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The caffeine hit - listen to your body to find your coffee limits By Thorsten Wiese

Deutsche Presse Agentur
Published: Sunday September 3, 2006

By Thorsten Wiese, Bonn, Germany­ Some people sit in their office and drink 10 cups of coffee a day. Others feel their heart racing after one espresso. Everyone has their own tolerance for caffeine. Some experts say that particularly sensitive people are probably reacting to the coffee's tannin. People who suffer adversely from coffee should pay close attention to their body and its signals.

"Caffeine affects the central nervous system ... the metabolism," says Antje Gahl of the German Nutritional Association (DGE).

Depending on the amount ingested, it can excite the heart and circulation, but also the stomach, intestines and kidneys. That's because caffeine blocks receptors that are responsible for picking up adenosine, which is produced by the body and promotes relaxation.

Thus, coffee usually has a desired effect when people drink it in the mornings and afternoon. "They wake up, become concentrated and can make decisions faster," says Hans Biesalski, a professor at the Institute for Biology, Chemistry and Nutritional Science at the Hohenheim University in Stuttgart.

Some people get the shakes after drinking coffee. In such cases, some quick exercise can help. It lets the body work off the energy that comes from the coffee.

Different people filter caffeine out at different speeds, says Gisela Olias of the German Institute for Nutritional Research in Potsdam. "For some people, it takes three to five hours. For others, it can take up to 12," says Gahl.

Biesalski says this is the reason for the different tolerances. "We're all individuals," he says, adding that he himself can easily stomach coffee after his evening dinner and has no problem falling asleep, but becomes ill after drinking tea.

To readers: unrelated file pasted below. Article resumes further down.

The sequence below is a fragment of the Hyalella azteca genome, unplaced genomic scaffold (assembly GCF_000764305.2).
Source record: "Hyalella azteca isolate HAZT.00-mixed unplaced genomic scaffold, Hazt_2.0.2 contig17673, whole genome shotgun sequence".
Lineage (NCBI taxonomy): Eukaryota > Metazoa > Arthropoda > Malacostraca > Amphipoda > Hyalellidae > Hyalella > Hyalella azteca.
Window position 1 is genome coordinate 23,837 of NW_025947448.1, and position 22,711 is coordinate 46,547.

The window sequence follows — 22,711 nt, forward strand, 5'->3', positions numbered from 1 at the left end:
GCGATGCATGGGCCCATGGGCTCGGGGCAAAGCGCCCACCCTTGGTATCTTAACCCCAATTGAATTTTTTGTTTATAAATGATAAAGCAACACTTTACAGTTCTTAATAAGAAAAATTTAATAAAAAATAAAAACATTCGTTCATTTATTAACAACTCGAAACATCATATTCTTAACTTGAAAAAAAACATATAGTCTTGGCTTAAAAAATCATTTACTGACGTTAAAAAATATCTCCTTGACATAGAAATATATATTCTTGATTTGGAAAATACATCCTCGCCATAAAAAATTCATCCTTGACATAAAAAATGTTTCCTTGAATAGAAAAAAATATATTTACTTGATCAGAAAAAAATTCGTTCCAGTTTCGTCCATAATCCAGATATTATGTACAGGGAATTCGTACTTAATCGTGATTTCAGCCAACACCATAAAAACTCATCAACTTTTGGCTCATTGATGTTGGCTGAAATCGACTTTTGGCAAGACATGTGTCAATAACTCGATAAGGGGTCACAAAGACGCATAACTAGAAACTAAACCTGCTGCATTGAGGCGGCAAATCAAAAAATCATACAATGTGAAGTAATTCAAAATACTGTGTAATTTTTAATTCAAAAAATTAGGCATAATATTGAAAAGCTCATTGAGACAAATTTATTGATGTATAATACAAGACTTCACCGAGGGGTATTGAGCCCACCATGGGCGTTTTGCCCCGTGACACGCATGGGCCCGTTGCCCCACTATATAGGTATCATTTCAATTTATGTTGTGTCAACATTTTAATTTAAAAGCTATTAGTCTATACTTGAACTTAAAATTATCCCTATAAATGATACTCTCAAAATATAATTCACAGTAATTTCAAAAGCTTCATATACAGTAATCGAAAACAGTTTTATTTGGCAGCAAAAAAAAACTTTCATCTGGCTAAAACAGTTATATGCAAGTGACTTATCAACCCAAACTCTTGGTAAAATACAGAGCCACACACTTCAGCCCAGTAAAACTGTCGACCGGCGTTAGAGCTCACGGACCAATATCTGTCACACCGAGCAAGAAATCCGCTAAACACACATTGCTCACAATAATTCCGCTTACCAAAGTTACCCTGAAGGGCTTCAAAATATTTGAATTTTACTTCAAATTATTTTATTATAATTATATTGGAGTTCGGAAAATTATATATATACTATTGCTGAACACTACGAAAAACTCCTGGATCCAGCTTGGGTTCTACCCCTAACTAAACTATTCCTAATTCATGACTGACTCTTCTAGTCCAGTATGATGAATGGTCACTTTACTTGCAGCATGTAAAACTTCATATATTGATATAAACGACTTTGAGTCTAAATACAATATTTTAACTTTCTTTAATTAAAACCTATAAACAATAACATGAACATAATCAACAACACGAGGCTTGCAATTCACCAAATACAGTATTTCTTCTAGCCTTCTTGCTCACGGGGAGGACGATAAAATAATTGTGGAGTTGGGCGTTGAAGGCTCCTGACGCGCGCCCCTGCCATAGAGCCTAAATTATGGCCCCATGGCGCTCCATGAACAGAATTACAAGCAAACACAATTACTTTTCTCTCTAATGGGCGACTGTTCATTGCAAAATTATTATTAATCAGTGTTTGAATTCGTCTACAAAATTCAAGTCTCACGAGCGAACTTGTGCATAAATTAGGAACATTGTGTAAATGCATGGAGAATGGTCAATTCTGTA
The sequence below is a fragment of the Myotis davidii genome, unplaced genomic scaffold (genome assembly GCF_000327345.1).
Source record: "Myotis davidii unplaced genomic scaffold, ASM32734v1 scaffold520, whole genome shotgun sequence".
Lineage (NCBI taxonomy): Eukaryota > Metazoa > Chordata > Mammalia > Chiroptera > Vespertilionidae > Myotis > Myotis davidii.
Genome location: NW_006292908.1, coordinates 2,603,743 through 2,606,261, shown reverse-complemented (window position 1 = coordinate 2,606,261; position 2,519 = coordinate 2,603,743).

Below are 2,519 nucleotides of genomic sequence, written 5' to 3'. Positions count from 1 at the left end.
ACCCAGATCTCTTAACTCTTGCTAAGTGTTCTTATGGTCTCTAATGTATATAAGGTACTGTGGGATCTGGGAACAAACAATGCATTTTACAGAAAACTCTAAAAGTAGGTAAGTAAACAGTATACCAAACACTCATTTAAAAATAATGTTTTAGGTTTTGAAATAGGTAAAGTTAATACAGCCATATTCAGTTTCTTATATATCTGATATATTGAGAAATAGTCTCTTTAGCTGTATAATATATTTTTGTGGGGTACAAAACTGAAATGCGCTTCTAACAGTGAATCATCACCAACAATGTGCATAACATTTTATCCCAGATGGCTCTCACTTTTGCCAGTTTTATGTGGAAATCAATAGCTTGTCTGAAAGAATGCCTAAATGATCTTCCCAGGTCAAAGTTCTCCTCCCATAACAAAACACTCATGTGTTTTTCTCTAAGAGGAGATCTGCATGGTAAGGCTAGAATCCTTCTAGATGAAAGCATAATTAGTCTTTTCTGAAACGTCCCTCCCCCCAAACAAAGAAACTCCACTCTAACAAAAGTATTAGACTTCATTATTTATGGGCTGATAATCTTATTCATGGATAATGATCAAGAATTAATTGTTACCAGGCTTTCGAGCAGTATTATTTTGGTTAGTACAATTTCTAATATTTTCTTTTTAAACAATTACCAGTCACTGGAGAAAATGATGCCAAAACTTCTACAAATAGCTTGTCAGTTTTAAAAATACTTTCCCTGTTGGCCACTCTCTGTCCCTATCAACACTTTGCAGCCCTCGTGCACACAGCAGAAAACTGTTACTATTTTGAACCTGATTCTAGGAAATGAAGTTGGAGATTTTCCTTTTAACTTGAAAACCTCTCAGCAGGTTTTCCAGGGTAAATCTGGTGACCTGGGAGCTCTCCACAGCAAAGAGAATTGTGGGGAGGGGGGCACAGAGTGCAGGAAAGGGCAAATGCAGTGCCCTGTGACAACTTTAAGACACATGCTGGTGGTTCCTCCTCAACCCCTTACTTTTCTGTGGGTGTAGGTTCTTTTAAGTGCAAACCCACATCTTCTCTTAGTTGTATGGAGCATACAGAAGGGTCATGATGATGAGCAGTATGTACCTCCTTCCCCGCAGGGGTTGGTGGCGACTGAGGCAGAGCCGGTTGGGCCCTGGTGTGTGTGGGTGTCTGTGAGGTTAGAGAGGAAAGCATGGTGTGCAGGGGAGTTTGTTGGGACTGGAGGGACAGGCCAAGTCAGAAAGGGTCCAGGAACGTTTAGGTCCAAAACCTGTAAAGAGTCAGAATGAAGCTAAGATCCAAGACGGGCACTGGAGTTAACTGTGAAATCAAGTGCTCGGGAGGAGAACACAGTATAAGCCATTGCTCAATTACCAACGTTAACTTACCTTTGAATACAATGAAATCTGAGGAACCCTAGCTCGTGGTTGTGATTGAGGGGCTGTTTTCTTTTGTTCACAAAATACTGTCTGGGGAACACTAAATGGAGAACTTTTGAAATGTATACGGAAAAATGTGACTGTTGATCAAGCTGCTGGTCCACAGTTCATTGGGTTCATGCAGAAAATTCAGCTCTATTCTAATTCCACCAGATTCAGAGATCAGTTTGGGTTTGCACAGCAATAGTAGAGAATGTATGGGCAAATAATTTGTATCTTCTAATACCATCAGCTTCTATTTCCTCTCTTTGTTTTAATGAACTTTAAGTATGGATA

A 125-millilitre cup of green or black tea contains 20 to 50 milligrams of caffeine ­ sometimes called theine in tea ­ according to the DGE. The same size cup of coffee contains 80 mg, while a 50 ml cup of espresso only contains 50 mg. The amount of caffeine in a cup of coffee depend on the preparation and roasting of the beans.

Espresso contains less caffeine because the beans are roasted more strongly. Additionally, the tannin, which cause so many problems for some people, is destroyed in the process. Finally, the water used for espresso is under more pressure and pushed through the coffee powder faster. "That means less dissolved tannin," says Biesalski.

These factors can make regular coffee more palatable if it's prepared in an espresso machine, says Biesalski. "Anyone who doesn't like coffee after dinner because it keeps them from sleeping is well- advised to try espresso."

People with sensitive stomachs should also check out these miniature Italian coffees. "Chlorogenic acid is the strongest acid in coffee. It's only broken down 30 per cent during normal roasting, but up to 70 per cent in stronger roasting processes," says Olias.

That means extremely roasted espresso beans have smaller concentrations of this acid, which encourages hydrochloric acid production in the stomach. But Biesalski says the jury is still out on which role chlorogenic acid plays in causing problems with coffee.

Analysis is still pending on almost 100 different coffee elements. But any of these could be responsible for making coffee unpalatable to some. "Even today, we still don't know why some people can't handle filtered machine-brewed coffee," says Biesalski.

He advises sensitive coffee drinkers to only consume as much as "feels and tastes good." Anyone who notices themselves becoming agitated should cut consumption. On the other hand, the researcher notes, "as far as I know, there are no studies that show coffee has negative effects on healthy people. That means you can drink as much coffee as you want." Still, people with heart problems and blood pressure problems should be careful.

© 2006 DPA - Deutsche Presse-Agenteur